As the number and variety of mobile payment options has increased, so has the Federal Trade Commission’s interest in the costs and benefits of these technologies. On April 26, 2012, the FTC held a day-long workshop — bringing together government regulators, industry leaders, consumer advocates, and academics — to discuss the current state of mobile payment technologies, the costs and benefits of the technology for consumers and businesses, and the legal, security, and privacy concerns raised by the technology.

The goal of mobile payment systems and applications is to allow the purchase of goods and services or the transfer of money between parties through mobile systems or applications; however, the transactions occur through various technologies. Carol Coye Benson, managing partner at Glenbrook Partners, a payment systems consulting firm, explained that mobile payment systems vary in a number of ways including (i) the technology utilized to accomplish the transactions; (ii) whether the mobile payment system can be used at a single merchant (e.g. the Starbucks payment application) or at numerous merchants (e.g., the LevelUp mobile application; (iii) how the mobile payment system is funded by the consumers; (iv) the type of security features such as a PIN or password that protect the payment system; (v) where the payment data is stored; and (vi) what entity develops and provides the application. Currently, the mobile payment industry is developing applications that use Near Field Communications (NFC). NFC is technology where electronic devices establish radio communication with each other by touching them together or bringing them into close proximity. Some examples of this technology are Google Wallet and Isis, a co-venture of AT&T Mobility, T-Mobile USA, and Verizon Wireless. However, expansion of the technology is limited by a lack of technology in phones and the lack of payment terminals at merchants that use NFC technology.  

After reviewing the current state of mobile payments technology, the FTC examined the cost and benefits of mobile payment systems. Generally, it is agreed that the mobile payment systems benefit both consumers and businesses in the payment industry. Such benefits include the ease and convenience of paying through mobile devices and the ability of consumers to receive special offers and discounts from businesses they have paid via mobile device. However, some panelists expressed concern that these applications serve to dissociate consumers from their spending habits. This dissociation might result in consumers spending money they do not have.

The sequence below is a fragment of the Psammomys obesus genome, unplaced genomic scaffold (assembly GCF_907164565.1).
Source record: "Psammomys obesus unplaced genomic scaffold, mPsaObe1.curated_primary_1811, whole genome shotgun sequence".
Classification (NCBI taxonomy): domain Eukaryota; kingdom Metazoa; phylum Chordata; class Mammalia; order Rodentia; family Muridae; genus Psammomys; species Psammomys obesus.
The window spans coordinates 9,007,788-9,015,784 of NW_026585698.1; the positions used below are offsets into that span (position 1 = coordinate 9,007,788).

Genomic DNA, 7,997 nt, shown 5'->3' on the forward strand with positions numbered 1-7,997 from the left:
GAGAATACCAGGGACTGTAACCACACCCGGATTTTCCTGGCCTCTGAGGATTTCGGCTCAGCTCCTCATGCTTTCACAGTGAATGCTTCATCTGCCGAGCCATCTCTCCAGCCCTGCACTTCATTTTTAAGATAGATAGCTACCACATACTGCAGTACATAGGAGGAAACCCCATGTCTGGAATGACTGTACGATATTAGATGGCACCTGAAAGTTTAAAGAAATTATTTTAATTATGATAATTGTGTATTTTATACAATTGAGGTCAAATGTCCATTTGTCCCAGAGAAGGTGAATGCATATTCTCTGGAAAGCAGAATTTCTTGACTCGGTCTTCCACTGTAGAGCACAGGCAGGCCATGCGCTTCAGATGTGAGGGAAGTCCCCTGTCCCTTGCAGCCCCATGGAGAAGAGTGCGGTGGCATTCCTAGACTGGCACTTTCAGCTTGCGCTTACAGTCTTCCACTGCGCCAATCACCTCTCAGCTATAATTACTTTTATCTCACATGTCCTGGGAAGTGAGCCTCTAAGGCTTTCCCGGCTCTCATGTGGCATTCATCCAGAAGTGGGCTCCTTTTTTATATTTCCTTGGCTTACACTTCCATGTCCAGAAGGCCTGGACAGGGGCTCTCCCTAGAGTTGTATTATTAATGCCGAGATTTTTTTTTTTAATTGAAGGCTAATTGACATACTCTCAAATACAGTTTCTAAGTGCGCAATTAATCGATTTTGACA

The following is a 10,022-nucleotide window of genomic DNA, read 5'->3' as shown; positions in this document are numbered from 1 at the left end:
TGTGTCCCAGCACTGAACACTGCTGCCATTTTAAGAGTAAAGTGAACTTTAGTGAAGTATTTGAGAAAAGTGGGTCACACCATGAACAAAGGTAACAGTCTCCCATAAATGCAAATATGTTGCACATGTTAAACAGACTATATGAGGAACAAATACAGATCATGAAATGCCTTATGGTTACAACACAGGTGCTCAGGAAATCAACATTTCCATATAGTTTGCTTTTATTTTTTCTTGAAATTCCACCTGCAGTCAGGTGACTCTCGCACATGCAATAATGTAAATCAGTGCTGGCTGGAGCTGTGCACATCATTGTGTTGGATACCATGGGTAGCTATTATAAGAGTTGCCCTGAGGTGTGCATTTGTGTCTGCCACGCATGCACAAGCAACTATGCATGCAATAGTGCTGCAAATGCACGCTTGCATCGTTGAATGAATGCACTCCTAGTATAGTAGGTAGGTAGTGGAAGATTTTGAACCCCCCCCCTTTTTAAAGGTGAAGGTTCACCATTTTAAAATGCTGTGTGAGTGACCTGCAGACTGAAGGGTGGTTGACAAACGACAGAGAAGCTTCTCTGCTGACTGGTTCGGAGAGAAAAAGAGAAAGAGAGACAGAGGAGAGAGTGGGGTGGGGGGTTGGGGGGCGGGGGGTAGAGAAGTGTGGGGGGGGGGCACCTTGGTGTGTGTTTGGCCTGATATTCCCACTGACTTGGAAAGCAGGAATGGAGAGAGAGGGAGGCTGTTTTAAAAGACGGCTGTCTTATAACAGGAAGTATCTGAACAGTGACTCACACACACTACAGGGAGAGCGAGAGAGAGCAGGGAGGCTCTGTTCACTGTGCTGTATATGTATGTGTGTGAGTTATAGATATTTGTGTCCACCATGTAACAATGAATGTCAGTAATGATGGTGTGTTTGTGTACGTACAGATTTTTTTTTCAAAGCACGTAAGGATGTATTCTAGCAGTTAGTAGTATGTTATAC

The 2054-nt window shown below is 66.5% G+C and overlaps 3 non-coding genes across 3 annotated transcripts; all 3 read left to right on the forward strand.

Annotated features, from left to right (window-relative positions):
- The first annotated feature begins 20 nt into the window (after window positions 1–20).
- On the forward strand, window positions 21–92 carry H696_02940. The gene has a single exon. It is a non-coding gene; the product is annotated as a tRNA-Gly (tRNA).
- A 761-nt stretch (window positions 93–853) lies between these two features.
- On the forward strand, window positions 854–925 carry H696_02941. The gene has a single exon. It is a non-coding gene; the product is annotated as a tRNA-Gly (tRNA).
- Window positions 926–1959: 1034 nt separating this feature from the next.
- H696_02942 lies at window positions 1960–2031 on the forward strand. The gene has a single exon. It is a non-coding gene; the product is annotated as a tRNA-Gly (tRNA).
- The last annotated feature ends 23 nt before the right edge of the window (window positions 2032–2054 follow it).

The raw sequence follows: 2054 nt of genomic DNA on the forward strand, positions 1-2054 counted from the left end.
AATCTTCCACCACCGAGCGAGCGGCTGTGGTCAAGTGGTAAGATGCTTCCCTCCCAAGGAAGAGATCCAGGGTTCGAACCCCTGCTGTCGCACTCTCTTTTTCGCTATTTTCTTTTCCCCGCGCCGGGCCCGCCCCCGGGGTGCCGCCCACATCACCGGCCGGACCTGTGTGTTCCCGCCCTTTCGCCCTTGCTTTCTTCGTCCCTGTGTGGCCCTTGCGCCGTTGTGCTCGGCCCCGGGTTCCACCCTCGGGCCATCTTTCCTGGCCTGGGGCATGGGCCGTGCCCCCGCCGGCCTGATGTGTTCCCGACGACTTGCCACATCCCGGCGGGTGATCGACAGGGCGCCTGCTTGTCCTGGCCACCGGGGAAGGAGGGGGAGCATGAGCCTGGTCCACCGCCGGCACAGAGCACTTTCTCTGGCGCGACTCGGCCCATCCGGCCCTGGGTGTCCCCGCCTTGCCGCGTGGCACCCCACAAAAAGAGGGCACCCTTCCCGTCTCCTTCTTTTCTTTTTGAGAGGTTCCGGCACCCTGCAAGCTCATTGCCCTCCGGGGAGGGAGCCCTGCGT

The FTC also convened a number of panels involving the complex legal issues of mobile payment systems. One panel focused on the current legal protection afforded to consumers that use mobile payment systems. The panel emphasized that consumers maintain any legal protections that would have been in place if they had paid with a traditional payment device. For instance, if a consumer uses a mobile payment application to buy a sandwich and the mobile application debits a consumer’s checking account for the cost of the sandwich, the consumer maintains its legal rights under the Electronic Funds Transfer Act and Regulation E. The panel also discussed the issues and legal implications of direct billing by wireless carriers. Additional panels focused on broader legal issues of data security and privacy.